The Commerce Department said on Tuesday the trade deficit jumped 5.9% to $67.1 billion, the widest since August 2006.
WASHINGTON (Reuters) – The U.S. economy suffered its sharpest contraction in at least 73 years in the second quarter because of the disruptions from the coronavirus, the government confirmed on Wednesday.
Gross domestic product plunged at a 31.4% annualized rate last quarter, the deepest drop in output since the government started keeping records in 1947, the Commerce Department said in its third estimate of GDP. Output was previously reported to have contracted at a 31.7% pace in the second quarter.
The U.S. economy shed a record 20.5 million jobs in April as the unemployment rate skyrocketed to 14.7% — more than quadrupling from the rate seen before the coronavirus outbreak — according to government data released Friday.
Why it matters: It’s by far the worst jobs report in history, highlighting the depth of the unprecedented toll the pandemic is having on the labor market.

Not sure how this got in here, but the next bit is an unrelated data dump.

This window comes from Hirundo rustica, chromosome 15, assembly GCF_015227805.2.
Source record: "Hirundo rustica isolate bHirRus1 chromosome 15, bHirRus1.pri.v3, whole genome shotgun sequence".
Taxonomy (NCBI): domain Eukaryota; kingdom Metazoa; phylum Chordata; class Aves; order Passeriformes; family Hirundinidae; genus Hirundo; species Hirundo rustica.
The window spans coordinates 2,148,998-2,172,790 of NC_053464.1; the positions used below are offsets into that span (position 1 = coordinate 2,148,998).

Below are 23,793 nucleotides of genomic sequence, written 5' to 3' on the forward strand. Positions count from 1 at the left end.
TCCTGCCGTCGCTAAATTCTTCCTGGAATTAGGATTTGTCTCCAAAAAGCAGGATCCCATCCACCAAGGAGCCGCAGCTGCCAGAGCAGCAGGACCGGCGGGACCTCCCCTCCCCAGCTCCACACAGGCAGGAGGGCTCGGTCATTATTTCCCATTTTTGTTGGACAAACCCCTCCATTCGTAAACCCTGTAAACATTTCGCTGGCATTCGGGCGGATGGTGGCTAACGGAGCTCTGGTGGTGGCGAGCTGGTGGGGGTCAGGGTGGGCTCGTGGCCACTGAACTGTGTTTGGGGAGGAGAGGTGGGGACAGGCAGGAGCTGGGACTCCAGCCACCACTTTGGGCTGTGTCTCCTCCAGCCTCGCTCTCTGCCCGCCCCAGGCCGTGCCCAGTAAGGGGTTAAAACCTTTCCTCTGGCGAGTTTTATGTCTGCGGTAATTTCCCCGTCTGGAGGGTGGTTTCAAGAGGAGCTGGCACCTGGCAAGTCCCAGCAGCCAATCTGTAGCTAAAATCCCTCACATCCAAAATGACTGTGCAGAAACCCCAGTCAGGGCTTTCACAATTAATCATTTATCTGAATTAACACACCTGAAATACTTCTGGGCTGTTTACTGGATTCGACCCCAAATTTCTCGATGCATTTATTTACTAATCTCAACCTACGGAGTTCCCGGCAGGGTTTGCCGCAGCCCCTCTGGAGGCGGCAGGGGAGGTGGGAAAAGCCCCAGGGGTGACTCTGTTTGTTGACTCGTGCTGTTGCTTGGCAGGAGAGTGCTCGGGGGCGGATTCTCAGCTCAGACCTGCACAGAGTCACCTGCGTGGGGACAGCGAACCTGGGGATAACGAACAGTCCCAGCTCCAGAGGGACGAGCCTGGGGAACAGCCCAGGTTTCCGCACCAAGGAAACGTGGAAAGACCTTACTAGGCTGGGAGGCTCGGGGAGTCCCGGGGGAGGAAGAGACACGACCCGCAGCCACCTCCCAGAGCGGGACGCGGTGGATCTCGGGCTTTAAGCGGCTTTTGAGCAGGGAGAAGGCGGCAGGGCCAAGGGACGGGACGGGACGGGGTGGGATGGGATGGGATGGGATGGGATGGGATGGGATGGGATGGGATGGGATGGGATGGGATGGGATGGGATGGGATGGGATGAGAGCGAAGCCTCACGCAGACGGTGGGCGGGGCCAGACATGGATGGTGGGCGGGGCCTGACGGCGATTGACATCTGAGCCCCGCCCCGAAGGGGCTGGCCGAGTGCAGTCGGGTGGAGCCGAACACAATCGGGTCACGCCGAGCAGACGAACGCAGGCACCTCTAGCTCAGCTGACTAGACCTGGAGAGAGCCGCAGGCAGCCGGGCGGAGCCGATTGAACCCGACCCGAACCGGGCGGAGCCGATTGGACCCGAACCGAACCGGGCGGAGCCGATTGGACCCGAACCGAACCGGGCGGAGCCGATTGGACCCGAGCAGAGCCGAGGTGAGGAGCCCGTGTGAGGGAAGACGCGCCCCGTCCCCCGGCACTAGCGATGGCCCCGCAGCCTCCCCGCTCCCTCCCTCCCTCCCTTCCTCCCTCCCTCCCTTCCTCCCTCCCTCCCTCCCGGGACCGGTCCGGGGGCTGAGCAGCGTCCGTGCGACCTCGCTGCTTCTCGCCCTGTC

By the numbers: Not since the Great Depression has the unemployment rate been this high.
- The speed with which the job destruction happened is also staggering: the unemployment rate jumped 10.3% in a single month, which has never happened before in history.
Between the lines: You’re only counted as unemployed if you’re actively looking for work, but many Americans aren’t looking for work because of state-imposed lockdowns — effectively warping the rate.
- Another 9.9 million people were jobless, but not counted as unemployed because they weren’t actively looking for work.
- Labor Department officials also said if certain jobless workers were considered unemployed rather than “absent from work,” then the unemployment rate “would have been almost five percentage points higher,” per the release.